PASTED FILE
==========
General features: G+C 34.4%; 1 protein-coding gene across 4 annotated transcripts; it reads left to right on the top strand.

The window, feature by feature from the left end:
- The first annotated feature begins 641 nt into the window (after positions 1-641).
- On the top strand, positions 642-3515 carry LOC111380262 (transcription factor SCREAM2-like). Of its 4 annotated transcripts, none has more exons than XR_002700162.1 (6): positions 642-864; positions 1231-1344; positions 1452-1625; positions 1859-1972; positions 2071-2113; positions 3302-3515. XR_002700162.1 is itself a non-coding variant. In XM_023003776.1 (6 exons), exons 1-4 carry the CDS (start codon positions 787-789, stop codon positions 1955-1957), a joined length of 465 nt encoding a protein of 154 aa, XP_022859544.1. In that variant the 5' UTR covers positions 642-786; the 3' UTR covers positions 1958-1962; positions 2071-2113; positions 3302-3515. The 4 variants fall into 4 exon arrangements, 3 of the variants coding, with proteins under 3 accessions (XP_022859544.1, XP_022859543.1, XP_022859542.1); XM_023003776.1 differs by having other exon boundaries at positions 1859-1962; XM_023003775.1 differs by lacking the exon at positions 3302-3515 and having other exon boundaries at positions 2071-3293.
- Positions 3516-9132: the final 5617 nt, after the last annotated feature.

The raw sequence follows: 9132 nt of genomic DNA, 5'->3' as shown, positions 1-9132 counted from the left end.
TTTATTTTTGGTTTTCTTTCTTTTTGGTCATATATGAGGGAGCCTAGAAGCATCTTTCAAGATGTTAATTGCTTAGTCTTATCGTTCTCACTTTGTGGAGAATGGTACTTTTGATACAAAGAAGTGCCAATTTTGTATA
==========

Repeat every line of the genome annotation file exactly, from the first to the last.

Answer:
General features: G+C 34.4%; 1 protein-coding gene across 4 annotated transcripts; it reads left to right on the top strand.

The window, feature by feature from the left end:
- The first annotated feature begins 641 nt into the window (after positions 1-641).
- On the top strand, positions 642-3515 carry LOC111380262 (transcription factor SCREAM2-like). Of its 4 annotated transcripts, none has more exons than XR_002700162.1 (6): positions 642-864; positions 1231-1344; positions 1452-1625; positions 1859-1972; positions 2071-2113; positions 3302-3515. XR_002700162.1 is itself a non-coding variant. In XM_023003776.1 (6 exons), exons 1-4 carry the CDS (start codon positions 787-789, stop codon positions 1955-1957), a joined length of 465 nt encoding a protein of 154 aa, XP_022859544.1. In that variant the 5' UTR covers positions 642-786; the 3' UTR covers positions 1958-1962; positions 2071-2113; positions 3302-3515. The 4 variants fall into 4 exon arrangements, 3 of the variants coding, with proteins under 3 accessions (XP_022859544.1, XP_022859543.1, XP_022859542.1); XM_023003776.1 differs by having other exon boundaries at positions 1859-1962; XM_023003775.1 differs by lacking the exon at positions 3302-3515 and having other exon boundaries at positions 2071-3293.
- Positions 3516-9132: the final 5617 nt, after the last annotated feature.

The raw sequence follows: 9132 nt of genomic DNA, 5'->3' as shown, positions 1-9132 counted from the left end.
TTTATTTTTGGTTTTCTTTCTTTTTGGTCATATATGAGGGAGCCTAGAAGCATCTTTCAAGATGTTAATTGCTTAGTCTTATCGTTCTCACTTTGTGGAGAATGGTACTTTTGATACAAAGAAGTGCCAATTTTGTATA